What can you offer to a cause you believe in?

For Volunteers Week 2018, our Vice-Chair Sandy MacDonald gives an insight into what being a voluntary Board member entails and why he’d encourage others to consider doing it.

Sandy MacDonaldFor Children 1st, the responsibility of the Board of Management is clearly stated in our Royal Charter: to be the governing body of the charity and to ensure the organisation meets other requirements set out in the charter and its standing orders. There are also well-defined regulatory responsibilities in terms of strategy, finances and governance.

Making a difference

In practice, doing the role requires attending regular Board and Committee meetings, agreeing budgets and monitoring our financial positions and our organisational performance. All of which risks sounding quite dry! What makes the difference, for me, is that these duties all relate to the organisational health of the charity and its overall ability to have the impact it needs to. Our Royal Charter that defines how we operate also states our abiding purpose - to prevent abuse and neglect of children and to assist the recovery of children from abuse and neglect, and this is obviously an incredibly motivating aim.

When I first joined a charity Board (Venture Scotland in 2006), I wanted to give something back, broaden my perspective and keep up my marketing skills (many people who work in large companies can find themselves working on only a relatively narrow aspect of their professional skills). When my term was finished in that role, I wanted to continue volunteering as a trustee and in particular I was keen to work with a children’s charity because of my belief in the importance of safe and healthy childhoods, and an interest in how early investment and intervention can influence better lives.

As well as the purpose I find in applying my professional skills and working with my fellow trustees to help the charity achieve its objectives, I’ve had the opportunity to learn, broaden my perspective, and add to my professional network. These insights and opportunities mean that my parallel professional and voluntary careers have complimented each other really well.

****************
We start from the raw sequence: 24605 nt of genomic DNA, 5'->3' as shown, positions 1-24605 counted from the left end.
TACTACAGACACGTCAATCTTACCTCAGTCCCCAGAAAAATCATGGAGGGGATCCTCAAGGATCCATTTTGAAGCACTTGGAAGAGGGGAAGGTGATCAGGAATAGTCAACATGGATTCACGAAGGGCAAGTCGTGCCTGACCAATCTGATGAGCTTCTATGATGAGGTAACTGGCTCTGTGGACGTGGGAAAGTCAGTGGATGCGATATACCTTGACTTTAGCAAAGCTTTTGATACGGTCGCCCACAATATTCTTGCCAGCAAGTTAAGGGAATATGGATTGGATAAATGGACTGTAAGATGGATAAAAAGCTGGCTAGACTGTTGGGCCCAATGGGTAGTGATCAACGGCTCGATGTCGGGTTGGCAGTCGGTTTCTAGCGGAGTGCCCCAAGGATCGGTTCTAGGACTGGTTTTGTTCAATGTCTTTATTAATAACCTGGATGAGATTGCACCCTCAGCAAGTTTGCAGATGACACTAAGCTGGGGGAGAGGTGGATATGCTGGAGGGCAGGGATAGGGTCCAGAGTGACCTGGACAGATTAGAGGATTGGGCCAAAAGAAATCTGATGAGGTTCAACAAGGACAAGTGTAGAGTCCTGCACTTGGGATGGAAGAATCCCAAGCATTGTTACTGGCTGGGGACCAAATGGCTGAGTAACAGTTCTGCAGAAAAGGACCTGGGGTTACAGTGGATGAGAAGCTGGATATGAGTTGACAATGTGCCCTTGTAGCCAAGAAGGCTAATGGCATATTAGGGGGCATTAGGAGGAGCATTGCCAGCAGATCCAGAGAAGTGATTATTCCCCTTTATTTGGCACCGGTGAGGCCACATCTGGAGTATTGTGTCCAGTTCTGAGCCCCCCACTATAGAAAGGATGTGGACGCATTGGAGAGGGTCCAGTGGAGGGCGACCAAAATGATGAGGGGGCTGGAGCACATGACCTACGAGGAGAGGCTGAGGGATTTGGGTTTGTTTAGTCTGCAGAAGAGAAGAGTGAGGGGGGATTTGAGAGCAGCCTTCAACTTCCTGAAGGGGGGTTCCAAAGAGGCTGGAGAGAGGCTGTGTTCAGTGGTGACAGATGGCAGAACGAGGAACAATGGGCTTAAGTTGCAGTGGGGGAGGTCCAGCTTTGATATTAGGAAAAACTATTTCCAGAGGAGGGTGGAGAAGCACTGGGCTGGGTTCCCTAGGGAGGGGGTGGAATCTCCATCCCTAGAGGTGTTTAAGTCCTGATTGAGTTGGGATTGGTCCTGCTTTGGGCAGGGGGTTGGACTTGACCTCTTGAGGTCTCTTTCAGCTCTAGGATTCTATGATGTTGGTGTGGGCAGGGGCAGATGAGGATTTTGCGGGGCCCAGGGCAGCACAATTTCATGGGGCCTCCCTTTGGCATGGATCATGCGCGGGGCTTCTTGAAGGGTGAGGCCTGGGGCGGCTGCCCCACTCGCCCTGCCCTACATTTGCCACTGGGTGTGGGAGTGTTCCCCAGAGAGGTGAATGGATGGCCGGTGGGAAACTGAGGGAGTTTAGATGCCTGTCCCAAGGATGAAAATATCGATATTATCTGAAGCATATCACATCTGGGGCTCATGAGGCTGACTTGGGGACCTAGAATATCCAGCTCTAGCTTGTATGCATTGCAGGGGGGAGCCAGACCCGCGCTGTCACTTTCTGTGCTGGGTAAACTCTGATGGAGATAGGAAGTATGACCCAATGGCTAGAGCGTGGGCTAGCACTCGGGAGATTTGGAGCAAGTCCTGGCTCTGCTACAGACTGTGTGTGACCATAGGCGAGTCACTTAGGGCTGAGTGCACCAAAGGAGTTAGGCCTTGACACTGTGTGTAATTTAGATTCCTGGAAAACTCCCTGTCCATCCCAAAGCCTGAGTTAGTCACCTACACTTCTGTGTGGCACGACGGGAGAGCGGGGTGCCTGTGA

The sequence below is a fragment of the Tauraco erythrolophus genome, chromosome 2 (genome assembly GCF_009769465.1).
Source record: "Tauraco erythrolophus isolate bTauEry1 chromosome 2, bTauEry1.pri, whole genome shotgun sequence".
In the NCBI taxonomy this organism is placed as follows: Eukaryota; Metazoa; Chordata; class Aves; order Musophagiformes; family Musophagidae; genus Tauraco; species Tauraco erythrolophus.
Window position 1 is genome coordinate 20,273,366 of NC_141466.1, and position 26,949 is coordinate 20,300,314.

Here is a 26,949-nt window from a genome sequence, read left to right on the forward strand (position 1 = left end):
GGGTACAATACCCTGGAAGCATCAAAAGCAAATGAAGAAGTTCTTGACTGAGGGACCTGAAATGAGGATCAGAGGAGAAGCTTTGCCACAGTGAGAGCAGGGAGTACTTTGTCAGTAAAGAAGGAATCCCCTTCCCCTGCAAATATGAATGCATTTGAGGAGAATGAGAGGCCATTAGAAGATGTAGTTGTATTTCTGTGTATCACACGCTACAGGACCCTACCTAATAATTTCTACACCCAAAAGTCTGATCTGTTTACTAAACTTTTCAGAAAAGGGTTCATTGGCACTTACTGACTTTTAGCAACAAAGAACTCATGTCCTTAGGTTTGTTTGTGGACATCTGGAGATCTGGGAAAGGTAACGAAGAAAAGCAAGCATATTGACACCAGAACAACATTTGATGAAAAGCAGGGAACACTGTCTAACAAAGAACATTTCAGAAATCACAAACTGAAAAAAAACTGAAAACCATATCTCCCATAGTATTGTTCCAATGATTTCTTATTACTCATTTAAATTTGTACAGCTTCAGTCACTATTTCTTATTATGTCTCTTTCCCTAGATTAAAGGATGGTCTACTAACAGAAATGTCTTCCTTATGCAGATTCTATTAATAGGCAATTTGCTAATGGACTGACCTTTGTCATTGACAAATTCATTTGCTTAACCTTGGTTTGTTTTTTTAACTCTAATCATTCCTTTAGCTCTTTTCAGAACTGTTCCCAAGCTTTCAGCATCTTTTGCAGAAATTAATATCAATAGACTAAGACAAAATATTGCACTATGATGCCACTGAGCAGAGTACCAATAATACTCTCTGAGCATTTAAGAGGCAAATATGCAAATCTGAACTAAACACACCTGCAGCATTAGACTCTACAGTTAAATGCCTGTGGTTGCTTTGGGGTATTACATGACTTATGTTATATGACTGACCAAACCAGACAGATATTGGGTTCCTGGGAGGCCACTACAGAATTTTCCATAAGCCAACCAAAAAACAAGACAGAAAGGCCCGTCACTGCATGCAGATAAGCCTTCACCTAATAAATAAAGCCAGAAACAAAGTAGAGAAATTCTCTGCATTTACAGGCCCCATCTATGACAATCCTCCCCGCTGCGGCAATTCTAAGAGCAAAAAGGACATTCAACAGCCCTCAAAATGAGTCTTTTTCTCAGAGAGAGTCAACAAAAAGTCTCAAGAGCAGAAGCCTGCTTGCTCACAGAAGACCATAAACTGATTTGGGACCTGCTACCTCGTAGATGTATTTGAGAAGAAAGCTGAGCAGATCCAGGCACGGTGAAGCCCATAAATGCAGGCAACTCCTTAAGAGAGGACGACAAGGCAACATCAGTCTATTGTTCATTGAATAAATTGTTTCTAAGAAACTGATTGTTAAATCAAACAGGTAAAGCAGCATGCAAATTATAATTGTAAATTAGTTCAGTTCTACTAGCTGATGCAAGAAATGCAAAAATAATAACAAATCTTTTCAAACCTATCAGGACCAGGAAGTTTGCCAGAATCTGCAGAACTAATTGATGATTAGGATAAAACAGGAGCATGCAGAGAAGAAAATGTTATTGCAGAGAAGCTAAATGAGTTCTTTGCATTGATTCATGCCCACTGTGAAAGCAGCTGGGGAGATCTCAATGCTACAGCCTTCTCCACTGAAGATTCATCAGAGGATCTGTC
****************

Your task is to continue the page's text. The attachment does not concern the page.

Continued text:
Bringing your qualities to the cause

As well as finding a cause you believe in, I’d advise new trustees to think about what you specifically bring to a team. As well as your professional skills (for example, my background is in marketing, corporate communications and corporate social responsibility) there will also be the type of person you are. Whether you’re analytical, empathetic or creative, a skilled Chair will do their best to capitalise on these personal attributes and help you give the best you can, for mutual benefit.

Our role is often at its best when it is unseen and unnoticed, but it makes a huge difference to how effective charities can be and their ability to thrive, especially in a challenging political and economic context. It's a real privilege to have this view of the organisation and to make a positive difference for the charity and the children and families we support across Scotland.